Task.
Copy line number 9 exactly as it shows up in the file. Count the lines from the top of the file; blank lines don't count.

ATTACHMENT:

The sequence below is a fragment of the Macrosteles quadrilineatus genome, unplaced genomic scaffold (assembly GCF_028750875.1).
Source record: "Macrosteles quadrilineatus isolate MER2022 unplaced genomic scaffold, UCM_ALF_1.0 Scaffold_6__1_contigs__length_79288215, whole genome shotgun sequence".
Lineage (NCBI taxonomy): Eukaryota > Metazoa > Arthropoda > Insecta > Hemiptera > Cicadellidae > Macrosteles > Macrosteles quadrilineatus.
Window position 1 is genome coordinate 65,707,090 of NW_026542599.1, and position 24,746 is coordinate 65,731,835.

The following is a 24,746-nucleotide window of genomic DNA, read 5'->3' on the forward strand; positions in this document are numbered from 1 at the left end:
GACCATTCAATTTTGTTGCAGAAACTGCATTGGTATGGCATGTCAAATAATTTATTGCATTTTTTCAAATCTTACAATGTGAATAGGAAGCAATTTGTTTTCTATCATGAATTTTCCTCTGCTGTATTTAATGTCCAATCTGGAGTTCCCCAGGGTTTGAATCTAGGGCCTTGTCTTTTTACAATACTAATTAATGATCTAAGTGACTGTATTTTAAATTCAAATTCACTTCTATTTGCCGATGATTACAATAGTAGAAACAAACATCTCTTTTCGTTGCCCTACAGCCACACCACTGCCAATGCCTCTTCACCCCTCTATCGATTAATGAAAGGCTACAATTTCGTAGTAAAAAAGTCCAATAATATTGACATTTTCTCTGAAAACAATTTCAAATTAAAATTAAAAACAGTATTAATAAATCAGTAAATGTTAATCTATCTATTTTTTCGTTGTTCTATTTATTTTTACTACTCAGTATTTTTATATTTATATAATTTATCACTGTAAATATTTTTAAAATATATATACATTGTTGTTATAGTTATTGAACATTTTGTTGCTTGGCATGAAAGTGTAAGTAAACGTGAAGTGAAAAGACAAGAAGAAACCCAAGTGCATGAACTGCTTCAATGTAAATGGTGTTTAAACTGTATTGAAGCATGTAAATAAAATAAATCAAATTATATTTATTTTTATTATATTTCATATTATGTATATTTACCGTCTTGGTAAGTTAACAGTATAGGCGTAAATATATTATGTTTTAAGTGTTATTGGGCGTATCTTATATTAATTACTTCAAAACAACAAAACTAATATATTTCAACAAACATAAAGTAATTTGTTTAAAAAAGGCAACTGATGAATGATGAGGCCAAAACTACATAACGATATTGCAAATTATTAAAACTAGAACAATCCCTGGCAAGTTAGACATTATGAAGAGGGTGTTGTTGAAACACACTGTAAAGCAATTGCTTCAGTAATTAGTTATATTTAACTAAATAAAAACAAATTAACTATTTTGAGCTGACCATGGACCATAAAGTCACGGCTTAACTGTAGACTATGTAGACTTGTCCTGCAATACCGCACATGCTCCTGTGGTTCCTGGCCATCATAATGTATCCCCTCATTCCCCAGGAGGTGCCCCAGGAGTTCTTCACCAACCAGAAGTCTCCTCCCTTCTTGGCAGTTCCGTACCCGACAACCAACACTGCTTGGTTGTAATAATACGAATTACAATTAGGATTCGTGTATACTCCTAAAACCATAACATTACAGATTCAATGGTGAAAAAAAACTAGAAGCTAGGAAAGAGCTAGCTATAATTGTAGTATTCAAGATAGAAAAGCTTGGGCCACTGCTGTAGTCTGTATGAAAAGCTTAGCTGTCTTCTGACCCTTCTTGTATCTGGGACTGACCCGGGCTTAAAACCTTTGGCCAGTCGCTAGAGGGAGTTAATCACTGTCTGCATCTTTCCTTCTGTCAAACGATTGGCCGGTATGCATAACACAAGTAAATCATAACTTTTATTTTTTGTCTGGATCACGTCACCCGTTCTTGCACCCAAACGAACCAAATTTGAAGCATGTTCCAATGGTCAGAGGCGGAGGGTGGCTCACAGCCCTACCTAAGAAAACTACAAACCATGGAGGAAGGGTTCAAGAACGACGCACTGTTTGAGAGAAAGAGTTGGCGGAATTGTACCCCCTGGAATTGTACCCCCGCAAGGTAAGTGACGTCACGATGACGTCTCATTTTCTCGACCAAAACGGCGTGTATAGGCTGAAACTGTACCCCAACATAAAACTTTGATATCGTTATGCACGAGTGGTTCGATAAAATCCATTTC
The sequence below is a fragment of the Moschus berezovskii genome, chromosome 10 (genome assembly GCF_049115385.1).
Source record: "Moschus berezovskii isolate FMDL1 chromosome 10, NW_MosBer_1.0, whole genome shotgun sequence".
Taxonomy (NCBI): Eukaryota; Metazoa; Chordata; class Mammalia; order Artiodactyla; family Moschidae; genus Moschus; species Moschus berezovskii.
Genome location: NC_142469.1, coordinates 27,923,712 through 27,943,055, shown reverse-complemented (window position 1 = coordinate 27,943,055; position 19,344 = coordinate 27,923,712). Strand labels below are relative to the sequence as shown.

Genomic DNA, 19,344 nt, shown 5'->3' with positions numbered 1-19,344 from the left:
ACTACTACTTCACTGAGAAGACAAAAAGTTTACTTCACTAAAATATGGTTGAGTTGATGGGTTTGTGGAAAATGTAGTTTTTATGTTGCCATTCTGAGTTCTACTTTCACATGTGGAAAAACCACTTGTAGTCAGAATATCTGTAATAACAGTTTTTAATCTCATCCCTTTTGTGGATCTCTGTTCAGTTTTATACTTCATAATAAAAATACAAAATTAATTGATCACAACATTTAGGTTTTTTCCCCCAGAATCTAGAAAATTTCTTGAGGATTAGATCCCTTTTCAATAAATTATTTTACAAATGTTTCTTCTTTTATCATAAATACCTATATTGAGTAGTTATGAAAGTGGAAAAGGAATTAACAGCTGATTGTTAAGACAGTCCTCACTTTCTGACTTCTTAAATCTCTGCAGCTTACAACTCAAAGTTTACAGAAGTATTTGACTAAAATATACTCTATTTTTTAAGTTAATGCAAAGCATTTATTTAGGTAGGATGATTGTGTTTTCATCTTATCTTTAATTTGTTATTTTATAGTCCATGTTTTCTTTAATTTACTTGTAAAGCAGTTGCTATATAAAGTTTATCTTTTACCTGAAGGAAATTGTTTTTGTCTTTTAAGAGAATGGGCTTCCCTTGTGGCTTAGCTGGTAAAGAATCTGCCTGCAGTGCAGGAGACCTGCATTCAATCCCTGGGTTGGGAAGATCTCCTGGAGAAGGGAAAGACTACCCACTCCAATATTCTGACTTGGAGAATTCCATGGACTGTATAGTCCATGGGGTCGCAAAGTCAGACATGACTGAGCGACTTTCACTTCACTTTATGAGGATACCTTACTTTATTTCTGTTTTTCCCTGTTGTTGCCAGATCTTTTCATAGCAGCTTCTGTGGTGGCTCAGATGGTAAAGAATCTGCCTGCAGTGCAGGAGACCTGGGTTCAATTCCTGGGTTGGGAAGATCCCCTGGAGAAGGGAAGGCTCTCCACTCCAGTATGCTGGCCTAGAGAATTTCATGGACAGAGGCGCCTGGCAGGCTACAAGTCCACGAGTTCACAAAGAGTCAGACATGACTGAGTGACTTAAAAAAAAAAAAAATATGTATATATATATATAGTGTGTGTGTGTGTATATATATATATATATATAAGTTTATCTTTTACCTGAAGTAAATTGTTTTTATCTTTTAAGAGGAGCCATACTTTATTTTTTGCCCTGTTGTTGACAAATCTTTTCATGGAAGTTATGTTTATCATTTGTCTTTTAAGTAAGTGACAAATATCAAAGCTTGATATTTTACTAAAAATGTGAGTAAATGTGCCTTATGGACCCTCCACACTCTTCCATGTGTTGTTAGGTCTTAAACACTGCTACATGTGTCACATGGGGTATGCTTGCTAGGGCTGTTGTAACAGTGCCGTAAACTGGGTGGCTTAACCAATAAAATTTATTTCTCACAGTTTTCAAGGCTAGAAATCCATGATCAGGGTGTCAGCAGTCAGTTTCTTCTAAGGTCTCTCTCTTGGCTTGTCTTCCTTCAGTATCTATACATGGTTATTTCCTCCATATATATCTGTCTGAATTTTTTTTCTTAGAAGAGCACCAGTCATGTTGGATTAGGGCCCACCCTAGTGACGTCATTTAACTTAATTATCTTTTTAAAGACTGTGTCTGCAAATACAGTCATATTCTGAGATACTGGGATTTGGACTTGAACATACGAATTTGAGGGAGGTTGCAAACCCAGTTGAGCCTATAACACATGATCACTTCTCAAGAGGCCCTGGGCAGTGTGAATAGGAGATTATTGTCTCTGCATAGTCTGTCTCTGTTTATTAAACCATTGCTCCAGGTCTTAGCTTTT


Taxonomy (NCBI): Eukaryota; Metazoa; Chordata; class Mammalia; order Artiodactyla; family Moschidae; genus Moschus; species Moschus berezovskii.